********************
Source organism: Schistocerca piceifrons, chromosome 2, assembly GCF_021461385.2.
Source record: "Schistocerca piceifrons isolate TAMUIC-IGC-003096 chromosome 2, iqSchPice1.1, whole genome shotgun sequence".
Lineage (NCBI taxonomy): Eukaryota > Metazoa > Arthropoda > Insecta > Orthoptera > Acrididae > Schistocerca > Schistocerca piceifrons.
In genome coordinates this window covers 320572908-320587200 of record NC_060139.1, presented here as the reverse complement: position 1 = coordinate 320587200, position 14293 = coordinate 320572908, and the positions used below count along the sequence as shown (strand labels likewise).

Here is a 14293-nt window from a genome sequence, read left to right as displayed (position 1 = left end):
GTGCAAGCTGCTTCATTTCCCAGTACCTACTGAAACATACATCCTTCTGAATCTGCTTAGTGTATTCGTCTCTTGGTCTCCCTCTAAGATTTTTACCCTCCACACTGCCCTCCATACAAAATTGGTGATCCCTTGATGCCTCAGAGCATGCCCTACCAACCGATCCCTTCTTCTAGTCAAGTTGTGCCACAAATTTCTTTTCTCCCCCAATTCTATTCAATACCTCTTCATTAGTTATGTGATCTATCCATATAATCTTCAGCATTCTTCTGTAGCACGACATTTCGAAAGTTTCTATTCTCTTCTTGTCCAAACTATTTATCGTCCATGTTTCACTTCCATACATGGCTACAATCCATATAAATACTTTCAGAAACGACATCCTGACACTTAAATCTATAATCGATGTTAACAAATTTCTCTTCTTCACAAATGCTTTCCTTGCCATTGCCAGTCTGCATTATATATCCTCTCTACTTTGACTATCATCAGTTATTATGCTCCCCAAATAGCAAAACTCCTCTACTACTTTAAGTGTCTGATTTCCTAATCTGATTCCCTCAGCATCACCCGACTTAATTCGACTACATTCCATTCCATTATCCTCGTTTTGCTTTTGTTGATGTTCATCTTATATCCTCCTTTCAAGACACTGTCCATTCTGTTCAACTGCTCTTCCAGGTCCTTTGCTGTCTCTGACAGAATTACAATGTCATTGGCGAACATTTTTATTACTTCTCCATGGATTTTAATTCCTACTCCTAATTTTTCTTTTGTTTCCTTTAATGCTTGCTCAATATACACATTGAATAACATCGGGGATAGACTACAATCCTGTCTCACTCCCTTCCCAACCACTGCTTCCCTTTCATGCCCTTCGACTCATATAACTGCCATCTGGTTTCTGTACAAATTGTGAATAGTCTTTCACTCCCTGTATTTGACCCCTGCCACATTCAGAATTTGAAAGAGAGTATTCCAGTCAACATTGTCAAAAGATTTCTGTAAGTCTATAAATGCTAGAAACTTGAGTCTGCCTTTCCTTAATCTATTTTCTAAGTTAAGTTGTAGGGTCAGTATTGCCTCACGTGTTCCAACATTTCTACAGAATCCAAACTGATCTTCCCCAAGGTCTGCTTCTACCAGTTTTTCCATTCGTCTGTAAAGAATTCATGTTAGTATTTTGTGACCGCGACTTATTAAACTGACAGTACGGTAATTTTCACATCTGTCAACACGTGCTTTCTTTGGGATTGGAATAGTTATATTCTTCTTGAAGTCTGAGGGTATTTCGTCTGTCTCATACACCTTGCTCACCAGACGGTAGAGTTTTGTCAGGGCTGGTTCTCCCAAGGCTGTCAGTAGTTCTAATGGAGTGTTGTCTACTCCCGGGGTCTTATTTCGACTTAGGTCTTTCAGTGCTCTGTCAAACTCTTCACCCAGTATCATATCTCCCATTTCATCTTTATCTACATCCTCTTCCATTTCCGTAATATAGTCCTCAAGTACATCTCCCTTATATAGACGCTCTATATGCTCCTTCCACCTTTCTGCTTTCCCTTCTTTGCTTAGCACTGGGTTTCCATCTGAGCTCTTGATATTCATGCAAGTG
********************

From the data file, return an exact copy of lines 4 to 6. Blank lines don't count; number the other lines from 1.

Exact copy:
In genome coordinates this window covers 320572908-320587200 of record NC_060139.1, presented here as the reverse complement: position 1 = coordinate 320587200, position 14293 = coordinate 320572908, and the positions used below count along the sequence as shown (strand labels likewise).

Here is a 14293-nt window from a genome sequence, read left to right as displayed (position 1 = left end):
GTGCAAGCTGCTTCATTTCCCAGTACCTACTGAAACATACATCCTTCTGAATCTGCTTAGTGTATTCGTCTCTTGGTCTCCCTCTAAGATTTTTACCCTCCACACTGCCCTCCATACAAAATTGGTGATCCCTTGATGCCTCAGAGCATGCCCTACCAACCGATCCCTTCTTCTAGTCAAGTTGTGCCACAAATTTCTTTTCTCCCCCAATTCTATTCAATACCTCTTCATTAGTTATGTGATCTATCCATATAATCTTCAGCATTCTTCTGTAGCACGACATTTCGAAAGTTTCTATTCTCTTCTTGTCCAAACTATTTATCGTCCATGTTTCACTTCCATACATGGCTACAATCCATATAAATACTTTCAGAAACGACATCCTGACACTTAAATCTATAATCGATGTTAACAAATTTCTCTTCTTCACAAATGCTTTCCTTGCCATTGCCAGTCTGCATTATATATCCTCTCTACTTTGACTATCATCAGTTATTATGCTCCCCAAATAGCAAAACTCCTCTACTACTTTAAGTGTCTGATTTCCTAATCTGATTCCCTCAGCATCACCCGACTTAATTCGACTACATTCCATTCCATTATCCTCGTTTTGCTTTTGTTGATGTTCATCTTATATCCTCCTTTCAAGACACTGTCCATTCTGTTCAACTGCTCTTCCAGGTCCTTTGCTGTCTCTGACAGAATTACAATGTCATTGGCGAACATTTTTATTACTTCTCCATGGATTTTAATTCCTACTCCTAATTTTTCTTTTGTTTCCTTTAATGCTTGCTCAATATACACATTGAATAACATCGGGGATAGACTACAATCCTGTCTCACTCCCTTCCCAACCACTGCTTCCCTTTCATGCCCTTCGACTCATATAACTGCCATCTGGTTTCTGTACAAATTGTGAATAGTCTTTCACTCCCTGTATTTGACCCCTGCCACATTCAGAATTTGAAAGAGAGTATTCCAGTCAACATTGTCAAAAGATTTCTGTAAGTCTATAAATGCTAGAAACTTGAGTCTGCCTTTCCTTAATCTATTTTCTAAGTTAAGTTGTAGGGTCAGTATTGCCTCACGTGTTCCAACATTTCTACAGAATCCAAACTGATCTTCCCCAAGGTCTGCTTCTACCAGTTTTTCCATTCGTCTGTAAAGAATTCATGTTAGTATTTTGTGACCGCGACTTATTAAACTGACAGTACGGTAATTTTCACATCTGTCAACACGTGCTTTCTTTGGGATTGGAATAGTTATATTCTTCTTGAAGTCTGAGGGTATTTCGTCTGTCTCATACACCTTGCTCACCAGACGGTAGAGTTTTGTCAGGGCTGGTTCTCCCAAGGCTGTCAGTAGTTCTAATGGAGTGTTGTCTACTCCCGGGGTCTTATTTCGACTTAGGTCTTTCAGTGCTCTGTCAAACTCTTCACCCAGTATCATATCTCCCATTTCATCTTTATCTACATCCTCTTCCATTTCCGTAATATAGTCCTCAAGTACATCTCCCTTATATAGACGCTCTATATGCTCCTTCCACCTTTCTGCTTTCCCTTCTTTGCTTAGCACTGGGTTTCCATCTGAGCTCTTGATATTCATGCAAGTG